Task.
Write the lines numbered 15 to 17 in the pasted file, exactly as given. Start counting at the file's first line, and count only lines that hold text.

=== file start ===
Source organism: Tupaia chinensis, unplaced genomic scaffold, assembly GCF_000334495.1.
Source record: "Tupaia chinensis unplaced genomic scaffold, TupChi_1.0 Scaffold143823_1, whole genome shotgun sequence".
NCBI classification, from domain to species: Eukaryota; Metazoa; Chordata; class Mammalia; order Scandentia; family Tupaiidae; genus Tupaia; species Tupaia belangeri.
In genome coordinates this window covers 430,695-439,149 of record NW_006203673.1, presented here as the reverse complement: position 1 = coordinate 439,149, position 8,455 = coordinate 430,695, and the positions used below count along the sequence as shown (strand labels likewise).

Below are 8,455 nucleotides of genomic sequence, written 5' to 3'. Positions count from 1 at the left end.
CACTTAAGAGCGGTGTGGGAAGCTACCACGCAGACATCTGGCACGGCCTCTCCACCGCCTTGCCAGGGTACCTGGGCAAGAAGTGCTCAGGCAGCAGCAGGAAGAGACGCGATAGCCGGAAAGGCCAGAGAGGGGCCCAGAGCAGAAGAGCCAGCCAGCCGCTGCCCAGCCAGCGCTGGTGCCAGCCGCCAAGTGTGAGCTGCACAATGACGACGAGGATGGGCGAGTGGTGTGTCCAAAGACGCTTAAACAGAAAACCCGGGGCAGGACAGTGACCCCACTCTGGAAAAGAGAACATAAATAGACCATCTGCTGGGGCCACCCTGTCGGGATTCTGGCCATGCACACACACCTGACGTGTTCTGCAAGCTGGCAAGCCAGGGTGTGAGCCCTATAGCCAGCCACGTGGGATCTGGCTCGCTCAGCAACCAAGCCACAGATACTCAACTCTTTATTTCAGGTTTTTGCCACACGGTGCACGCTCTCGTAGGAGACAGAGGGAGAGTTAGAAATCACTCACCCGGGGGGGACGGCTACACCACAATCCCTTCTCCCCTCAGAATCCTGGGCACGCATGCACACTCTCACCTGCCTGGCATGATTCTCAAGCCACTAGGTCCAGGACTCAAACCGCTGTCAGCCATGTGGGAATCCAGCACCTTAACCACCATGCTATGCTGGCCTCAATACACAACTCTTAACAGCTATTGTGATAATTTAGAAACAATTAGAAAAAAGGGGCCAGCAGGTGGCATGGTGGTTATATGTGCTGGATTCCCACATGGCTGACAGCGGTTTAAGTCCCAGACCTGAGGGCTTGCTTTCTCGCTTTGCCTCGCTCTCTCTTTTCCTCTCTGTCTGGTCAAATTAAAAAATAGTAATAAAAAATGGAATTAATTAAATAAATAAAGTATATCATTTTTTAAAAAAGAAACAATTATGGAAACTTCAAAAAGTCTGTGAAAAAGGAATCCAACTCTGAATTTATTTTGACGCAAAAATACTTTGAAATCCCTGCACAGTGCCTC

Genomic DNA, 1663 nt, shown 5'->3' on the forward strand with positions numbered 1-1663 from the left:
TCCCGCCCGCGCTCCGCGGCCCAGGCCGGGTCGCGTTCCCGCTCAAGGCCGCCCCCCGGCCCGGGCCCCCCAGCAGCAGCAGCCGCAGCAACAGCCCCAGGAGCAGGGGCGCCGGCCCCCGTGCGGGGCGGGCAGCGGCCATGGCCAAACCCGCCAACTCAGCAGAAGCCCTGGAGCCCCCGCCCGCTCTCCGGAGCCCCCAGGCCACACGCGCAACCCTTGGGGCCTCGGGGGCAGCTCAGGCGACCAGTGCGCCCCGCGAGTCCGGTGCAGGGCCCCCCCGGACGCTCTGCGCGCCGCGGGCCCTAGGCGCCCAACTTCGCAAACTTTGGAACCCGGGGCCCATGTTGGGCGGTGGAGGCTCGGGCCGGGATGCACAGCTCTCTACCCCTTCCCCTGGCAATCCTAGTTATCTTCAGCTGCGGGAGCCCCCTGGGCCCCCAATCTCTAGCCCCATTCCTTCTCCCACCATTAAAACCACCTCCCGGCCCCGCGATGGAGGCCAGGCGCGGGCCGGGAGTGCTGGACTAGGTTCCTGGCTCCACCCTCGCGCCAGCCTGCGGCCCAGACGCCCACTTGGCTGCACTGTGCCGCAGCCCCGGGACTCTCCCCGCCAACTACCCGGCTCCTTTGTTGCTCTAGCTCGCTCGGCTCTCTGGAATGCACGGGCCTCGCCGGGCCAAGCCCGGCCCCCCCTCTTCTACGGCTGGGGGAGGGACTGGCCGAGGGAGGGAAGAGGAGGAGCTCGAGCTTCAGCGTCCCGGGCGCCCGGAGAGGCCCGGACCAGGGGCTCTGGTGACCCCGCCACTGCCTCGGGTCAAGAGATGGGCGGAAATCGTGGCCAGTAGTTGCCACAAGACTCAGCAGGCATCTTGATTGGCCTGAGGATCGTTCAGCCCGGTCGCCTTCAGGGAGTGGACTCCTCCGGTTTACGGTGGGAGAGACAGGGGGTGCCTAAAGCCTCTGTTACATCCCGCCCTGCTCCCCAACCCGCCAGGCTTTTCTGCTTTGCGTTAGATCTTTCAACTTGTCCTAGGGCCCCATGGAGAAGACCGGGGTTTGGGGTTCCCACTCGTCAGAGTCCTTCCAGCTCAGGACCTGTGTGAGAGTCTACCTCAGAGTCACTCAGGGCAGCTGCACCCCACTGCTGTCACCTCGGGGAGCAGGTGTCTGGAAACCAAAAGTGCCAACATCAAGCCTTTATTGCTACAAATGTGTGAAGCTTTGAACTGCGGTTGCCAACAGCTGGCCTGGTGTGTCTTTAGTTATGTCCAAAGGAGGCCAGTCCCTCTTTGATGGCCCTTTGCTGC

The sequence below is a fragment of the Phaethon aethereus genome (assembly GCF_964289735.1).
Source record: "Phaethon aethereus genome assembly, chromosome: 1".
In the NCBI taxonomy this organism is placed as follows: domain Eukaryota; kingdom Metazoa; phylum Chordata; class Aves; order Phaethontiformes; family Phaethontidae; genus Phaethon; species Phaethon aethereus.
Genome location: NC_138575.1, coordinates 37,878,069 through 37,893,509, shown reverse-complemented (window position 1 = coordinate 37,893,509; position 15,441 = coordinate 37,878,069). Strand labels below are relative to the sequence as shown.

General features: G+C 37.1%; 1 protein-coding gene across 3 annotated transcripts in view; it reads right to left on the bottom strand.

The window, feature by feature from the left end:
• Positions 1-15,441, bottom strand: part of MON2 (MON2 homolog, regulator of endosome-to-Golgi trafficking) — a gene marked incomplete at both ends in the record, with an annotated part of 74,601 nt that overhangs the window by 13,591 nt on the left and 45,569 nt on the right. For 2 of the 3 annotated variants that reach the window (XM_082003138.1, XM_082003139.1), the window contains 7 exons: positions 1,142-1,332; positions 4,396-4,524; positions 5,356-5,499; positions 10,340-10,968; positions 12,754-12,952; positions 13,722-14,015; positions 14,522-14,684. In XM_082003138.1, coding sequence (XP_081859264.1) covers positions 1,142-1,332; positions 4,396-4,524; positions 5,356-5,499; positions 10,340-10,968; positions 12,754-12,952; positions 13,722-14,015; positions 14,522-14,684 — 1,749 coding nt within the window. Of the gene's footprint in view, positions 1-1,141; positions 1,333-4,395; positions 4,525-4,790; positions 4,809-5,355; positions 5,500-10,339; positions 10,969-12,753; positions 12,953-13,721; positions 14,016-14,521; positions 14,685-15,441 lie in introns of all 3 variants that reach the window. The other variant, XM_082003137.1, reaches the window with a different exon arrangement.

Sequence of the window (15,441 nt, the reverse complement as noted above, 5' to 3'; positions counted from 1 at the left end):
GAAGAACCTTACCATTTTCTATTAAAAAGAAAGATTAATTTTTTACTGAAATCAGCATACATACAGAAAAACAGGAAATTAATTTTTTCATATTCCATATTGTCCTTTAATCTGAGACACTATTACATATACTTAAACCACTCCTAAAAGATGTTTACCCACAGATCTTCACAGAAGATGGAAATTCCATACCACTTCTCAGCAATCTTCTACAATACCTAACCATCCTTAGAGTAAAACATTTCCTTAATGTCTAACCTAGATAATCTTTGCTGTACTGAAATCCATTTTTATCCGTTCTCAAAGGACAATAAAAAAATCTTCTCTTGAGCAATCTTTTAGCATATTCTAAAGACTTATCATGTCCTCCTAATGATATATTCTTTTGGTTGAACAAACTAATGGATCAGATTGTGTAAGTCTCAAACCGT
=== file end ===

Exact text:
• Positions 1-15,441, bottom strand: part of MON2 (MON2 homolog, regulator of endosome-to-Golgi trafficking) — a gene marked incomplete at both ends in the record, with an annotated part of 74,601 nt that overhangs the window by 13,591 nt on the left and 45,569 nt on the right. For 2 of the 3 annotated variants that reach the window (XM_082003138.1, XM_082003139.1), the window contains 7 exons: positions 1,142-1,332; positions 4,396-4,524; positions 5,356-5,499; positions 10,340-10,968; positions 12,754-12,952; positions 13,722-14,015; positions 14,522-14,684. In XM_082003138.1, coding sequence (XP_081859264.1) covers positions 1,142-1,332; positions 4,396-4,524; positions 5,356-5,499; positions 10,340-10,968; positions 12,754-12,952; positions 13,722-14,015; positions 14,522-14,684 — 1,749 coding nt within the window. Of the gene's footprint in view, positions 1-1,141; positions 1,333-4,395; positions 4,525-4,790; positions 4,809-5,355; positions 5,500-10,339; positions 10,969-12,753; positions 12,953-13,721; positions 14,016-14,521; positions 14,685-15,441 lie in introns of all 3 variants that reach the window. The other variant, XM_082003137.1, reaches the window with a different exon arrangement.

Sequence of the window (15,441 nt, the reverse complement as noted above, 5' to 3'; positions counted from 1 at the left end):
GAAGAACCTTACCATTTTCTATTAAAAAGAAAGATTAATTTTTTACTGAAATCAGCATACATACAGAAAAACAGGAAATTAATTTTTTCATATTCCATATTGTCCTTTAATCTGAGACACTATTACATATACTTAAACCACTCCTAAAAGATGTTTACCCACAGATCTTCACAGAAGATGGAAATTCCATACCACTTCTCAGCAATCTTCTACAATACCTAACCATCCTTAGAGTAAAACATTTCCTTAATGTCTAACCTAGATAATCTTTGCTGTACTGAAATCCATTTTTATCCGTTCTCAAAGGACAATAAAAAAATCTTCTCTTGAGCAATCTTTTAGCATATTCTAAAGACTTATCATGTCCTCCTAATGATATATTCTTTTGGTTGAACAAACTAATGGATCAGATTGTGTAAGTCTCAAACCGT